PERSONALITIES: Personal experience, mum’s library influenced the poet |
Ever since she was able to write, former Vernon resident Emily Alta Hockaday has been composing poetry. Now based in Queens, she released her first full-length poetry book, “Naming the Ghost,” which premiered September 22.
Born in Hartford, Hockaday grew up in Vernon, graduating from Rockville High School in 2003, then heading to college at Hofstra University in Hempstead, New York.
“I got a bachelor’s degree in theater and then got my MFA in creative writing at NYU and graduated there in 2009,” she said.
Her career didn’t go to acting, but she became the editor of two science fiction publications, “Asimov’s Science Fiction” and “Analog Science Fiction and Fact.”
“They’re two sci-fi magazines that publish short stories, short stories, and novels,” Hockaday said.
“I’ve always had a passion for writing and poetry,” she says. “Honestly, I can’t even tell you when I started getting into it. I have little poetry books that I wrote when I was 6 and 7 years old. They are ridiculous and so embarrassing, but I was already very fascinated by that.
The fascination, she said, came from her mother, who had studied literature at university and had volumes of books and poetry in her home.
“Once I started getting a little older and interested in poets like Nikki Giovanni and Edna St. Vincent Millay, I could just go to my mom’s library and she had their collections,” he said. she declared.
Another major influence, Hockaday said, was an anthology of feminist poetry called “No More Masks.”
“It was nice to see strong feminist poetesses,” she said. “They were extremely edgy poems. The poet Alta is in there. His stuff is R-rated and I was like, ‘Whoa, that’s how I feel.’ I didn’t know you could write that kind of thing, like you can write about anything. It doesn’t have to be pretty.
Hockaday describes his own style of poetry as “free verse”.
Although her book “Naming the Ghost” is a collection of poems, there is a narrative embedded within.
The poems were written separately, but they tell a story and they are roughly the continuation of each other.
“It could be read as one long poem, but I also hope the poems stand on their own and can be enjoyed piecemeal,” she said. “There is a narrative arc in the poems. It starts at one place and moves in chronological order.
“The poems follow a new mother who began to be haunted by a ghost about a year after her father died,” she said.
The story is loosely autobiographical, she says. Her father died of ALS a few months before the birth of her daughter, now 5 years old.
“About a year after his death, around the birthday, a chronic illness started to show up in my body and it was very alarming to me because after watching what my father went through, my mind flown into worst-case scenarios,” she said. “The symptoms were alarming, like pain and fatigue, and it was the pain that woke me up at night. It was very alarming to me.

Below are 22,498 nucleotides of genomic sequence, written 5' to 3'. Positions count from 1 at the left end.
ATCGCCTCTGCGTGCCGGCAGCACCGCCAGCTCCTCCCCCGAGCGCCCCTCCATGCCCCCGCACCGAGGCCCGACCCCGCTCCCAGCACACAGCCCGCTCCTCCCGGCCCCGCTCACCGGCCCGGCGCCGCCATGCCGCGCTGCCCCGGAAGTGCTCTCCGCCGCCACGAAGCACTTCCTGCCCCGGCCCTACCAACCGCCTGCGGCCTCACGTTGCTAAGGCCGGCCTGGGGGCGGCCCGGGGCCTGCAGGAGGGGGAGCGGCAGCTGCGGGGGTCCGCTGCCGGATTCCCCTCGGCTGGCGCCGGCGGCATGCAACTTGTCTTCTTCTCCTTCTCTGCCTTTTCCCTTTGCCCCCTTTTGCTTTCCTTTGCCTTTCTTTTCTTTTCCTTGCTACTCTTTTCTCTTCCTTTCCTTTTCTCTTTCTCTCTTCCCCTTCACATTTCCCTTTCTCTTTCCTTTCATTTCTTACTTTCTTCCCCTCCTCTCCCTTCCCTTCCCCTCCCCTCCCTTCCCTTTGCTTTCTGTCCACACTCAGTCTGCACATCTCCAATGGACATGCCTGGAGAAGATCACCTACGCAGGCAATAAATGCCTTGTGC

Hockaday said she was diagnosed with fibromyalgia.
It’s not pleasant, but it’s a fairly mild chronic condition and there is treatment,” she said. “At the time I was at my wit’s end trying to figure out what was going on with me and being a parent and also dealing with grief and then also a bit of guilt because now I was very concerned about my own mortality. It’s all part of it. In the book, a literal ghost begins to haunt the speaker of the poems, then begins to take shape and interact with the family and appear at various points in their lives.
Hockaday will take her book home to Vernon, where she will have a reading at the Rockville Public Library on Thursday at 6:30 p.m.
“That same day, I will be visiting Rockville High School and chatting, reading, book signing, and also chatting and leading a writing guest with the high school students who are in the creative writing program,” he said. she declared.
Not one to rest on their laurels, Hockaday has a second collection slated for release in October 2023.
“I’ve written a lot about science,” she says. “For the past five years or so, I’ve been very inspired by science. I’ve written a lot about ecology and environmentalism and obviously literal writings and then metaphors of course as well.
His study of science inspired his next book, “In a Body.”
“It’s very focused on plant bodies, fungal bodies, animal bodies and human bodies and where all of those bodies are in relation to each other and the ecosystem and how they can communicate and how they interact with their environment,” she said.
Until then, she will be promoting “Naming Ghost”.
“I think there’s a lot people can see in the book,” she said. “I guess what I want the most is for readers to feel seen by him. I want people who are struggling to get a diagnosis to read this book and feel that their struggle and anxiety was valid and got better. produced.
“I want them to feel seen by him. I want people who mourn the loss of someone to see themselves in the poems and feel seen by them. New parents might also see themselves in these poems, because the parenting can be very difficult even without these other additional complications,” she said.